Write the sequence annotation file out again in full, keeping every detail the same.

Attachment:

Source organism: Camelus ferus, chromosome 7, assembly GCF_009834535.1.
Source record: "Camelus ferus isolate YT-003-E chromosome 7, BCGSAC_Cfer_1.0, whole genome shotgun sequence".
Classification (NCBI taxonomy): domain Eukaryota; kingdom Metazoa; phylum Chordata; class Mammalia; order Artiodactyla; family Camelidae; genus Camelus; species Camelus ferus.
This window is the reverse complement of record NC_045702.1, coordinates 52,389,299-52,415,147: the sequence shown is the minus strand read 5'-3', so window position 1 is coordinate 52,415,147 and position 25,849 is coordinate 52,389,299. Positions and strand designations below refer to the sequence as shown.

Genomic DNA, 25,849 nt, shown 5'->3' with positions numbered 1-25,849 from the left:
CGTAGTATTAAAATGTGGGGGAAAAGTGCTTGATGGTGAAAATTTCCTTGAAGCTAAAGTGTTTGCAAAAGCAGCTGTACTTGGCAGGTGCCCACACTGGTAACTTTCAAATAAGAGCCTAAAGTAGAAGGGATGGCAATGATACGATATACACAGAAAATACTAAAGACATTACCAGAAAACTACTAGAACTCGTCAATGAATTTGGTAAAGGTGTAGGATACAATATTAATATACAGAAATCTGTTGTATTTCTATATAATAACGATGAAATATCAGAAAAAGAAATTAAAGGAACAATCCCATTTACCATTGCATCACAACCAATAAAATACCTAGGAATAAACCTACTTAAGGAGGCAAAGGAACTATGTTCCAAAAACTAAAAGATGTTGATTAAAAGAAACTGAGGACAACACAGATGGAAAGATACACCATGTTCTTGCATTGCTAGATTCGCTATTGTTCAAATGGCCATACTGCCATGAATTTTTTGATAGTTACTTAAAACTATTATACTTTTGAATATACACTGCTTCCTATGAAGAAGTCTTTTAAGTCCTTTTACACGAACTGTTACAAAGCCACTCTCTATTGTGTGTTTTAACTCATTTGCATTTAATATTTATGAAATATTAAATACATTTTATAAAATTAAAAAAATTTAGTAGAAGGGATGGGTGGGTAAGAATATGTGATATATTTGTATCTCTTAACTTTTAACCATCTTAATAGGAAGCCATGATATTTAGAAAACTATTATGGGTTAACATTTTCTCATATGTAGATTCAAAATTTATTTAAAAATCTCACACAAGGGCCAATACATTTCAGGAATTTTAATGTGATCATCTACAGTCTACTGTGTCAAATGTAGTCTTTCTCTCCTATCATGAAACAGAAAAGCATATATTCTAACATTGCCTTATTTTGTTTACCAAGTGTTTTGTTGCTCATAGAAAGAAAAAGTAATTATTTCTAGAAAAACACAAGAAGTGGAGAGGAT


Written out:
Source organism: Camelus ferus, chromosome 7, assembly GCF_009834535.1.
Source record: "Camelus ferus isolate YT-003-E chromosome 7, BCGSAC_Cfer_1.0, whole genome shotgun sequence".
Classification (NCBI taxonomy): domain Eukaryota; kingdom Metazoa; phylum Chordata; class Mammalia; order Artiodactyla; family Camelidae; genus Camelus; species Camelus ferus.
This window is the reverse complement of record NC_045702.1, coordinates 52,389,299-52,415,147: the sequence shown is the minus strand read 5'-3', so window position 1 is coordinate 52,415,147 and position 25,849 is coordinate 52,389,299. Positions and strand designations below refer to the sequence as shown.

Genomic DNA, 25,849 nt, shown 5'->3' with positions numbered 1-25,849 from the left:
CGTAGTATTAAAATGTGGGGGAAAAGTGCTTGATGGTGAAAATTTCCTTGAAGCTAAAGTGTTTGCAAAAGCAGCTGTACTTGGCAGGTGCCCACACTGGTAACTTTCAAATAAGAGCCTAAAGTAGAAGGGATGGCAATGATACGATATACACAGAAAATACTAAAGACATTACCAGAAAACTACTAGAACTCGTCAATGAATTTGGTAAAGGTGTAGGATACAATATTAATATACAGAAATCTGTTGTATTTCTATATAATAACGATGAAATATCAGAAAAAGAAATTAAAGGAACAATCCCATTTACCATTGCATCACAACCAATAAAATACCTAGGAATAAACCTACTTAAGGAGGCAAAGGAACTATGTTCCAAAAACTAAAAGATGTTGATTAAAAGAAACTGAGGACAACACAGATGGAAAGATACACCATGTTCTTGCATTGCTAGATTCGCTATTGTTCAAATGGCCATACTGCCATGAATTTTTTGATAGTTACTTAAAACTATTATACTTTTGAATATACACTGCTTCCTATGAAGAAGTCTTTTAAGTCCTTTTACACGAACTGTTACAAAGCCACTCTCTATTGTGTGTTTTAACTCATTTGCATTTAATATTTATGAAATATTAAATACATTTTATAAAATTAAAAAAATTTAGTAGAAGGGATGGGTGGGTAAGAATATGTGATATATTTGTATCTCTTAACTTTTAACCATCTTAATAGGAAGCCATGATATTTAGAAAACTATTATGGGTTAACATTTTCTCATATGTAGATTCAAAATTTATTTAAAAATCTCACACAAGGGCCAATACATTTCAGGAATTTTAATGTGATCATCTACAGTCTACTGTGTCAAATGTAGTCTTTCTCTCCTATCATGAAACAGAAAAGCATATATTCTAACATTGCCTTATTTTGTTTACCAAGTGTTTTGTTGCTCATAGAAAGAAAAAGTAATTATTTCTAGAAAAACACAAGAAGTGGAGAGGAT